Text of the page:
A memo to Americans

An Islamic scholar suggests that the roots of Muslim anger against the U.S. lie not in the religion itself, but in the political misery of its believers.

Published October 23, 2001 9:37PM (EDT)

I hope this memo finds you all well on the way to recovery. I pray that God, who is most merciful and most benevolent, will be with you every step of the way as you recover from the collective anguish and fear precipitated by the events of Sept 11. God promises in the Quran (2:286) that He does not burden a soul beyond its capacity to bear pain. He will keep his promise.

The catastrophic attacks on the World Trade Center and the Pentagon have raised several questions about Islam and militant Muslims. The chief among them are, why are some Muslims so angry at the us that they would perpetrate such an inhuman act? An even more puzzling question is how could Islam or any religion be a source of motivation or justification for such an act?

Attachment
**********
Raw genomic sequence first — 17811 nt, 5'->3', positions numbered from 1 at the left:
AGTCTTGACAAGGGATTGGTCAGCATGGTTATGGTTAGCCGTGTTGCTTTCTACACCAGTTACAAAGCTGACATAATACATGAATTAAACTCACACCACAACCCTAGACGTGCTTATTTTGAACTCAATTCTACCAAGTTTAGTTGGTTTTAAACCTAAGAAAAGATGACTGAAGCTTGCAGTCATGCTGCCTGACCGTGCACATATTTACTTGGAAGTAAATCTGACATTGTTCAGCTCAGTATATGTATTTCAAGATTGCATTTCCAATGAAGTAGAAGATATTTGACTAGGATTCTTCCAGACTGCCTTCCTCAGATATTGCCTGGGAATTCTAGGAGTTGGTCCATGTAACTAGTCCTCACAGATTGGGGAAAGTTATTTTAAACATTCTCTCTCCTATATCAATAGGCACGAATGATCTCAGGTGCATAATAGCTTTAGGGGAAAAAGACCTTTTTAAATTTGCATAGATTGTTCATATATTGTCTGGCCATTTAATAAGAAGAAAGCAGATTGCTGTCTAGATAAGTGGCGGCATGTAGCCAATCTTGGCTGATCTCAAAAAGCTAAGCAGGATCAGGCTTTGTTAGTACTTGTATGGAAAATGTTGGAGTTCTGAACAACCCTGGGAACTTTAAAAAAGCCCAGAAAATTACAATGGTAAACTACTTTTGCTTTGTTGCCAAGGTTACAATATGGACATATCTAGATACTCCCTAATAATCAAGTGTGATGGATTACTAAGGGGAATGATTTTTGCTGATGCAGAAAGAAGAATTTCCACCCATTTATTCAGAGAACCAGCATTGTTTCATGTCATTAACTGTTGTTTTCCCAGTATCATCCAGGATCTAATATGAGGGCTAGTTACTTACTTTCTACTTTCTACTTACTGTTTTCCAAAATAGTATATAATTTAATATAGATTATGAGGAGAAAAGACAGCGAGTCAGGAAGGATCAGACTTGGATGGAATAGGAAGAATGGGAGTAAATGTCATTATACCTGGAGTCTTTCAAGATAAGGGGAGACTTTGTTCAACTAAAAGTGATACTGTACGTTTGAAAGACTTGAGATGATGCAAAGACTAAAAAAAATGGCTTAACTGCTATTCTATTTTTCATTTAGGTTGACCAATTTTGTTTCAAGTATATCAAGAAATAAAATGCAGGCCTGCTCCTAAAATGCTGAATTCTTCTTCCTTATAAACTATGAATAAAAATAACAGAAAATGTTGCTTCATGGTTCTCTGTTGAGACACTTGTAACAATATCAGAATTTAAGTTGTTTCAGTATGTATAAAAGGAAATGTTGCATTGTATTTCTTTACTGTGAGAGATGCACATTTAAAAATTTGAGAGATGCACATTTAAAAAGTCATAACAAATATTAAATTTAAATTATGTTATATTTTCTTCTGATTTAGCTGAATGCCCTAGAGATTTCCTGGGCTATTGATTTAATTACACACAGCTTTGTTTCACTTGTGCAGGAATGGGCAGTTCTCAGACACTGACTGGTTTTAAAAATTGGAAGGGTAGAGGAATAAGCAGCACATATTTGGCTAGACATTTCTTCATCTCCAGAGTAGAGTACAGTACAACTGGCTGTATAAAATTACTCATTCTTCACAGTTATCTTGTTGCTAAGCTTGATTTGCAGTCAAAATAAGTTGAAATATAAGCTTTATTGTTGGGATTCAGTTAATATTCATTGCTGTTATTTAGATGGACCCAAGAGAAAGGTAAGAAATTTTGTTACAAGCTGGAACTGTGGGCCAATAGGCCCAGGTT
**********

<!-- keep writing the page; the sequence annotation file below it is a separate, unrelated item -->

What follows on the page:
Before we answer the above questions, I want to thank all those wonderful Americans (especially President Bush) who came out to protect American Muslims, their mosques and their properties from a xenophobic backlash. I congratulate you for displaying such humanity and safeguarding the American way even under such adverse and challenging circumstances. May Allah reward you all and this nation for its restraint.

Now I turn to the difficult task of making the events of Sept. 11 intelligible. I need your patience and your understanding to accomplish this. It is important to clarify that in spite of its gross inhumanity, the attack on America is certainly not the most egregious of crimes against humanity. The Spanish Inquisition, the Holocaust, the genocide in Bosnia, the systematic elimination of the Native American population, the ethnic cleansings in Africa and the slaughter in Cambodia are each, in sheer number of casualties, much bigger crimes. One may also recall that in India nearly 50,000 Sikhs were slaughtered in less than a week as revenge for the assassination of Indira Gandhi in the early 1980s. The attack on American is significant because of its spectacular nature, its target -- the world's sole superpower -- and the fact that a part of it was caught on tape.

Why are Muslims angry at the U.S.?